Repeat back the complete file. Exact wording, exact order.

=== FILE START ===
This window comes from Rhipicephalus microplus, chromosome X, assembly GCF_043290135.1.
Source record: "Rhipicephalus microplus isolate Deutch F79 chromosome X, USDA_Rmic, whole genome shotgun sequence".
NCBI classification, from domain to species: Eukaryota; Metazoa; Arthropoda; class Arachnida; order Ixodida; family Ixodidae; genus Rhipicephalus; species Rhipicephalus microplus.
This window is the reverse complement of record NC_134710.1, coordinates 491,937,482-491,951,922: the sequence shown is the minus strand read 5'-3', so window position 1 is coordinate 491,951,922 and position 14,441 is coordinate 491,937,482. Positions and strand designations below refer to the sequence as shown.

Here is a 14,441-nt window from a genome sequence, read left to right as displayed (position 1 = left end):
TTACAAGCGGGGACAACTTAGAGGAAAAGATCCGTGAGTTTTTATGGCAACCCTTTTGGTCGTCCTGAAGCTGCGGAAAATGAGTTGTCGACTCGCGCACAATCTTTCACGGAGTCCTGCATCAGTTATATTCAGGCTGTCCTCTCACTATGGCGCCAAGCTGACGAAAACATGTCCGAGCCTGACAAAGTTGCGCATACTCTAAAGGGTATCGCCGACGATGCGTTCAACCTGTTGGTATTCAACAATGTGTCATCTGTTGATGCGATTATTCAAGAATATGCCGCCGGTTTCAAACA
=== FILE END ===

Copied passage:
This window comes from Rhipicephalus microplus, chromosome X, assembly GCF_043290135.1.
Source record: "Rhipicephalus microplus isolate Deutch F79 chromosome X, USDA_Rmic, whole genome shotgun sequence".
NCBI classification, from domain to species: Eukaryota; Metazoa; Arthropoda; class Arachnida; order Ixodida; family Ixodidae; genus Rhipicephalus; species Rhipicephalus microplus.
This window is the reverse complement of record NC_134710.1, coordinates 491,937,482-491,951,922: the sequence shown is the minus strand read 5'-3', so window position 1 is coordinate 491,951,922 and position 14,441 is coordinate 491,937,482. Positions and strand designations below refer to the sequence as shown.

Here is a 14,441-nt window from a genome sequence, read left to right as displayed (position 1 = left end):
TTACAAGCGGGGACAACTTAGAGGAAAAGATCCGTGAGTTTTTATGGCAACCCTTTTGGTCGTCCTGAAGCTGCGGAAAATGAGTTGTCGACTCGCGCACAATCTTTCACGGAGTCCTGCATCAGTTATATTCAGGCTGTCCTCTCACTATGGCGCCAAGCTGACGAAAACATGTCCGAGCCTGACAAAGTTGCGCATACTCTAAAGGGTATCGCCGACGATGCGTTCAACCTGTTGGTATTCAACAATGTGTCATCTGTTGATGCGATTATTCAAGAATATGCCGCCGGTTTCAAACA